Online Nation

TV review by
Melissa Camacho, Common Sense Media
Online Nation TV Poster Image
User-generated videos jump from Web to TV.

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A lot or a little?

The parents' guide to what's in this TV show.

Positive Messages

Some videos are clever, while others feature behavior that's silly, bizarre, and/or potentially offensive (in other words, just like what you see online). Some clips include racial stereotypes. One animated piece shows an animated Britney Spears flipping what appears to be her middle finger; another features someone illegally deceiving the DMV. While most stunts featured are mild, some (like a human catapult) could result in injury if attempted in real life.


Includes spoofs of people being hit by cars, having various other accidents, punching, pushing, and being held up. Guns (presumably fake) and fake blood are visible in some of these clips. Some dangerous stunts (like a human catapult) are shown.


Some videos contain hugging, kissing, and sexual innuendo. References to events like Britney Spears not wearing underwear in public. Occasional shirtless men (but not women).


Words like "hell" and "damn" are audible; stronger choices, like "f--k," are bleeped.


Some brands (like Mentos) are shown/featured; others have their labels blurred out. Celebrities like Britney Spears and popular icons like Batman are often parodied or spoofed.

Drinking, Drugs & Smoking

Alcohol, including beer and pictures of mixed drinks, is featured in some of the video clips.

What parents need to know

Parents need to know that this interactive TV series features video clips from various Web sites, as well as snippets from videos uploaded onto the show's own site. While some of the clips are fun (and at times very sophisticated), others are silly, shocking, and just plain weird -- exactly like what teens see on the Internet every day. Content varies widely and can include celebrity spoofs, fake blood and prop guns, and potentially dangerous stunts (a human catapult, for example).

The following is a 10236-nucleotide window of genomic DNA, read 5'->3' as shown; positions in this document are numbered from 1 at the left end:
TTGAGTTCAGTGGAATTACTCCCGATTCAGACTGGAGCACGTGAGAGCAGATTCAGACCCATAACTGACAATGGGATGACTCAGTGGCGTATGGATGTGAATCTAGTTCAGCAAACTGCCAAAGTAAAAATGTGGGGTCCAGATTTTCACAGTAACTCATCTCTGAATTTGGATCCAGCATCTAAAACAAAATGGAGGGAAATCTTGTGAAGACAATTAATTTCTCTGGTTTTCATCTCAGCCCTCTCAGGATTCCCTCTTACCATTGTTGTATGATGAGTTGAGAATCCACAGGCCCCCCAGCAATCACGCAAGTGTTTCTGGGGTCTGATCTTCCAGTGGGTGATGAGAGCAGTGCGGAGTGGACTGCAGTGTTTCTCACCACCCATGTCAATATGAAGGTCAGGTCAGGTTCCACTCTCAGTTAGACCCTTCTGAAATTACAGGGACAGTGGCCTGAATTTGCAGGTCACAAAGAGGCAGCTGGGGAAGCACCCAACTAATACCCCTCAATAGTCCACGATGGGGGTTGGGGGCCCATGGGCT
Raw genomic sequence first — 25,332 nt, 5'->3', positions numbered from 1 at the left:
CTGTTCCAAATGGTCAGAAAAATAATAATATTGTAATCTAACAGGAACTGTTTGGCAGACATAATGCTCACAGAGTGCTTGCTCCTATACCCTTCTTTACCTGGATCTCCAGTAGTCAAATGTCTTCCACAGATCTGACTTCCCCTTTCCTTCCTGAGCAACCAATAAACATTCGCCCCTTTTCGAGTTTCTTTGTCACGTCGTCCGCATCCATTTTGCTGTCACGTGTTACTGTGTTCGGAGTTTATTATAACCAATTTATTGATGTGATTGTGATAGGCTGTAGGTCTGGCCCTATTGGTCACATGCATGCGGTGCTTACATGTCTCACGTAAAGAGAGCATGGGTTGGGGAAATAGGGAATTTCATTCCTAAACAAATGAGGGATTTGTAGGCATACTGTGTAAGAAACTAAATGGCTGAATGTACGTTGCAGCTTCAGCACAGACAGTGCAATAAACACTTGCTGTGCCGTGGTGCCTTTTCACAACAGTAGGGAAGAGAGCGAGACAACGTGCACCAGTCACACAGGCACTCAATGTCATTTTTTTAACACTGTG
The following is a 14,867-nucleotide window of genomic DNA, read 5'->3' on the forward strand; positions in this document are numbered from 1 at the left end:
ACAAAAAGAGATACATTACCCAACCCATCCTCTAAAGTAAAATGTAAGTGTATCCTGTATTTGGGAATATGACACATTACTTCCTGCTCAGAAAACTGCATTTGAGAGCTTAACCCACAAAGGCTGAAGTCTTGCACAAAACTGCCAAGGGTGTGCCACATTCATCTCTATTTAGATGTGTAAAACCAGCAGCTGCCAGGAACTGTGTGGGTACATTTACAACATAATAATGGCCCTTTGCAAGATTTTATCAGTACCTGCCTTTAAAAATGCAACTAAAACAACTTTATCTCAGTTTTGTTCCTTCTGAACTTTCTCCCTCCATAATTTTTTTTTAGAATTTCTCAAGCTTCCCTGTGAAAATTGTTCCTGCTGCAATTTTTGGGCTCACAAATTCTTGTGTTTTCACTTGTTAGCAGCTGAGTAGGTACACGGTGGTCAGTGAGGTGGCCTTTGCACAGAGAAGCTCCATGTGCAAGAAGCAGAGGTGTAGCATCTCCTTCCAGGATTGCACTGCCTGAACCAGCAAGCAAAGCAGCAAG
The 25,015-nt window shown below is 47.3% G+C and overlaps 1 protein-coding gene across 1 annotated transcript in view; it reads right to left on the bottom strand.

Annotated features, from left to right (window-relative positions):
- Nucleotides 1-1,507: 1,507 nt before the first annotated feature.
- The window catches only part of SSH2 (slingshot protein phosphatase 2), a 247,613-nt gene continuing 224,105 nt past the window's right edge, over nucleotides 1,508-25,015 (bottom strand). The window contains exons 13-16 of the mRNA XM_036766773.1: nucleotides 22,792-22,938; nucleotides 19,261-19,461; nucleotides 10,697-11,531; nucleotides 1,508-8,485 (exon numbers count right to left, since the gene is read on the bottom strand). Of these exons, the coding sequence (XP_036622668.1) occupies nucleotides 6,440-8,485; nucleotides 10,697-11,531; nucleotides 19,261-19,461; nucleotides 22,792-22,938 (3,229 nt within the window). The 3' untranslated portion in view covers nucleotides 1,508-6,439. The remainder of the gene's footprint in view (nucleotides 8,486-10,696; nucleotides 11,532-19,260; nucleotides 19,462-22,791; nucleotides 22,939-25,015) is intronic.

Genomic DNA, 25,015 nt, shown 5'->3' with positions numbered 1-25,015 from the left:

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What's the story?

Bringing user-generated Web content even further into the mainstream, ONLINE NATION is an interactive series that uses online video clips from sites like YouTube to produce a show that has a lot in common with America's Funniest Home Videos.

Is it any good?

Like the clips shown on AFHV, the amateur digital videos include lots of parodies and pranks that range from fun and entertaining to silly and/or shocking. (And some make you wonder if the creators just had too much time on their hands.) Online personalities Stevie "Little Loca" Ryan, Rhett McLaughlin, Lincoln "Link" Neal, and actress Joy Leslie host the show, sometimes contributing their own unique online content as well.

Online Nation will appeal to today's generation of Web-savvy content producers and viewers -- especially since it provides another outlet for their digital masterpieces. And folks who aren't yet very familiar with user-generated videos can tune in to see the range of creative, unique, and sometimes slightly disturbing content that calls the Web home.

Talk to your kids about ...

  • Families can talk about the nature of the content featured on the show. Why do people spend so much time making videos and putting them on sites like YouTube? Is it an attempt to get their 15 minutes of fame or just for fun? What makes videos like these so appealing? Would you consider making and posting one of your own? Why or why not? Families can also discuss online videos in general. Is there too much "inappropriate" content on the Web? Who decides what's appropriate when it comes to the Internet? (For our Internet safety guide, click here.)

TV details

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